fishing vessel


We present here a collection of images that represent the research we are doing. While none of these images tells a whole story, sometimes an image or two can vividly convey the essence of a project in ways words never can. We have tried to present images that are representative of the research and provide brief captions that put the image in context. More information can be found at the Research part of this web page where more scientific detail is presented, including the location of specific results.

It is important to note that while these images can get the heart beating faster and present our research in very dramatic ways, the mathematical modeling and analyses that we do in this laboratory are also dramatic and exciting. The thrill of deriving predictions and new understanding from abstract thought, combined with a synthesis of data collected in these field projects is less easy to describe but just as real.

Another aspect that is difficult to depict with photographs is the shark lab’s interest in the formulation of policy for the conservation and management of elasmobranchs at local national, and international levels. Biologists or mathematicians rarely see how their efforts contribute to the ultimate decision making about the protection of the animals and their environments. But it is the “end-game,” the culmination of a trail of effort and it’s exciting and satisfying to see it come together.

© 2005 University of Washington. All rights reserved.

Spiny Dogfish (Squalus acanthias)

Dissected dogfish showing large litter of 14 embryos along with with 15 ova.
Photo by Rustin Director

Spiny dogfish partially consumed by a partially consumed sixgill shark.

Sixgill Shark (Hexanchus griseus)

This photo is taken from above as the sixgill shark and a dogfish are hooked on the long-line alongside the boat. The sixgill will soon be eased into the cradle being lowered into the water and then hoisted up and out of the water onto the deck. When on deck the scientists can work on the shark taking demographic measurements such as length and weight, sex, and so on. It is also marked with a uniquely identifying tag on its dorsal fin. While on board sea water is moved over its gills. Within about 4 minutes the hook is removed and it is moved back into the water in the cradle to swim away.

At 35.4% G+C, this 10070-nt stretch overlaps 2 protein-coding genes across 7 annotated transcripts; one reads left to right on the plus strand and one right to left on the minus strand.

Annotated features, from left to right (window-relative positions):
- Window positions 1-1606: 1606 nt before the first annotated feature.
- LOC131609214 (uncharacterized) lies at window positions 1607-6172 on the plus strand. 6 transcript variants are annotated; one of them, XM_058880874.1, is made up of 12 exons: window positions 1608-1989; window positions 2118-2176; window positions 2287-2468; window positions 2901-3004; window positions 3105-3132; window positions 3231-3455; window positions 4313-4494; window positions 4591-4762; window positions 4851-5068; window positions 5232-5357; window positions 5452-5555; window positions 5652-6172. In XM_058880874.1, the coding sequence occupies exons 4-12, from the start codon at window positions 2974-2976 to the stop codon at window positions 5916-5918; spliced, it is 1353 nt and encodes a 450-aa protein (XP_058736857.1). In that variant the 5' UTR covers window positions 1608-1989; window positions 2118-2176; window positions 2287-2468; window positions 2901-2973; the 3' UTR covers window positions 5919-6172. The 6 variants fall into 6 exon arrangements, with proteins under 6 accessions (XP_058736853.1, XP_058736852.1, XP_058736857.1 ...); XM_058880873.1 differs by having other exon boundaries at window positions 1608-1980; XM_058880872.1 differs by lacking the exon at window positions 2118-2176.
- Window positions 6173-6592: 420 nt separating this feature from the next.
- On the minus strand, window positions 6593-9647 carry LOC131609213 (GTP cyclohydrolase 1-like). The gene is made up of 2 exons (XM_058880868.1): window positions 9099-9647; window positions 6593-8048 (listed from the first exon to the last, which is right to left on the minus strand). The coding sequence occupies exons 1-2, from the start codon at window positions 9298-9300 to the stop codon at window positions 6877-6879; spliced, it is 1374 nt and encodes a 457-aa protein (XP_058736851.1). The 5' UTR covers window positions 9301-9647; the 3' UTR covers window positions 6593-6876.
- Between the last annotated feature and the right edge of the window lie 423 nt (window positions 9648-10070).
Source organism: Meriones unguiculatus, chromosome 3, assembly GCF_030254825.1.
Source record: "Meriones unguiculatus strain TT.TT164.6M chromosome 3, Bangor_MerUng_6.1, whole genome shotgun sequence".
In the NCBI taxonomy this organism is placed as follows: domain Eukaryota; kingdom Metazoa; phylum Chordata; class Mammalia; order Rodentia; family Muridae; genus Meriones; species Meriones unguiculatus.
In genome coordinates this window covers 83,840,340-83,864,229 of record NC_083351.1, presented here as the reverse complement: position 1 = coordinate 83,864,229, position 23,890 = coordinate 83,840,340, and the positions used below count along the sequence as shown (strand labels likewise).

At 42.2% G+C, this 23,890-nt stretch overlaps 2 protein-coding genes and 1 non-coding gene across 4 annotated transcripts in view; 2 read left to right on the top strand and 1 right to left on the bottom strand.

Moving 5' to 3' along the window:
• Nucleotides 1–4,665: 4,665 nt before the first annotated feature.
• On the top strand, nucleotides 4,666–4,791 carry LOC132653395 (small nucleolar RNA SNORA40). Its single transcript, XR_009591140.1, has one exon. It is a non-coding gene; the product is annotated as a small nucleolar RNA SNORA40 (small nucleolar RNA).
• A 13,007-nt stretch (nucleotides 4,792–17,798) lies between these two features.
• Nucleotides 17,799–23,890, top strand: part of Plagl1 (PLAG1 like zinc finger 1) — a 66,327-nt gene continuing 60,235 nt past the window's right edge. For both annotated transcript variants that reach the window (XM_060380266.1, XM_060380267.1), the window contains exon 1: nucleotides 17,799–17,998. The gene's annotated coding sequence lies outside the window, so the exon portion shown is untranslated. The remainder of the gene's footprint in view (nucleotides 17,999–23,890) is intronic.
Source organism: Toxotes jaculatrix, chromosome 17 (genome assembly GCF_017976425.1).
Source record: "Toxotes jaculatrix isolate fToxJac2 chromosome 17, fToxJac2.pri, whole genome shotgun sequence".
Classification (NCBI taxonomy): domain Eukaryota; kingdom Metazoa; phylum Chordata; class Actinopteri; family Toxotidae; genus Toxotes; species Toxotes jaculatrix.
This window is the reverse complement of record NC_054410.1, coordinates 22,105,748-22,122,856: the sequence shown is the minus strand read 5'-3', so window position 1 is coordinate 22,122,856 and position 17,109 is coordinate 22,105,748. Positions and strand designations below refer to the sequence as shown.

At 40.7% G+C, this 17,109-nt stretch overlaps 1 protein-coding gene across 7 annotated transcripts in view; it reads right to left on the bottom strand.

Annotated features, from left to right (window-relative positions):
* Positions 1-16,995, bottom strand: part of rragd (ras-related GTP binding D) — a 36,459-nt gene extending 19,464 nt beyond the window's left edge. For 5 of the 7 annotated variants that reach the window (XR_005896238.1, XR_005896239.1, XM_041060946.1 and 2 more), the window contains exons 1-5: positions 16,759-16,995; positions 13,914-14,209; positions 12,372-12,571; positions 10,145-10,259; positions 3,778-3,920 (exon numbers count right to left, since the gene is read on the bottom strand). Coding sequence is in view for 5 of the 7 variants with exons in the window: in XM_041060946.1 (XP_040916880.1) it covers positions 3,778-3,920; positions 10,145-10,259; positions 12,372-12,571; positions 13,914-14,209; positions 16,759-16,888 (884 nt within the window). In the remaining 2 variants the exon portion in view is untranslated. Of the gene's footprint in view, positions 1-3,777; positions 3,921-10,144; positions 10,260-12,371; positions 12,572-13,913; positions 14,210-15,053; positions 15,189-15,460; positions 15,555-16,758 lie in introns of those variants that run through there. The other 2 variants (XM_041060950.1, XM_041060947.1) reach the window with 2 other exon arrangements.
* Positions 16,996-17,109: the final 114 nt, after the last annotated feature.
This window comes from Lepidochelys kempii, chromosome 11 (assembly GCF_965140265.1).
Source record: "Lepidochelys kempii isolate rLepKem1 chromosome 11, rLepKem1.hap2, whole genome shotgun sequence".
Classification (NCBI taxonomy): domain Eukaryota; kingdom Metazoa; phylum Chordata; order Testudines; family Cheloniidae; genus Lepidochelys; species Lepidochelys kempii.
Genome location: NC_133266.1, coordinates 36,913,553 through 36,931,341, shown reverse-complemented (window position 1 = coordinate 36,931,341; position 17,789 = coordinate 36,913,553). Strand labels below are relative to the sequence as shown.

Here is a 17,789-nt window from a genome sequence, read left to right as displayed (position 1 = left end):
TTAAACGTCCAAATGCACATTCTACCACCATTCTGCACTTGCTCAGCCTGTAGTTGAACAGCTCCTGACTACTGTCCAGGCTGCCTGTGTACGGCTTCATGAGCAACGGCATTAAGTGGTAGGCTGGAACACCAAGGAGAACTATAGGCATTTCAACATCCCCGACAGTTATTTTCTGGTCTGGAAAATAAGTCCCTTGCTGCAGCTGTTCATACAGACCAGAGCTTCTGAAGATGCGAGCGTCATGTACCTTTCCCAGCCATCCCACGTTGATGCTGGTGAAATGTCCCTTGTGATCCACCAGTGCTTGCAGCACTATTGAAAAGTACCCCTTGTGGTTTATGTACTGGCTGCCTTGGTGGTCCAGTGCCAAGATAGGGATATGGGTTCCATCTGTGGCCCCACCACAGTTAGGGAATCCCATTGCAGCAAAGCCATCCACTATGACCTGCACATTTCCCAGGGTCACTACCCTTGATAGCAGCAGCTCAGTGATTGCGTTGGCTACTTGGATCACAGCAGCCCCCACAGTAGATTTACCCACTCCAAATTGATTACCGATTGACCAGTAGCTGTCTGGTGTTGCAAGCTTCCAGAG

These hooks and baits (usually salted herring or squid) are placed on hooks of two different sizes for the purposes of catching different size animals. The baited hooks are on a long-line consisting of about 100 hooks and laid out over the sea bottom.

Sixgill shark in cradle. The shark had a yellow plastic band around its head—evidence of the urban environment in which these sharks live.

Cradle is lowered into the waters to release sixgill shark.

Salmon Shark (Lamnia ditropis)

salmon sharkSalmon shark in cradle.

A muscle tissue sample is taken from this salmon shark for genetic analysis.

salmon sharkShark cradle is lowered into the waters to release tagged salmon shark.

A smart position only tag (SPOT) is deployed to investigate salmon shark migratory patterns.

Blue Shark (Prionace glauca)

Blue shark in waters of the Azores archipelago.
Photo by Doug Perrine/ImagDOP

Researcher filming video of blue shark in waters of the Azores archipelago.
Photo by Doug Perrine/ImagDOP

Learn about our cooperative research and the field work of NOAA’s Apex Predators Program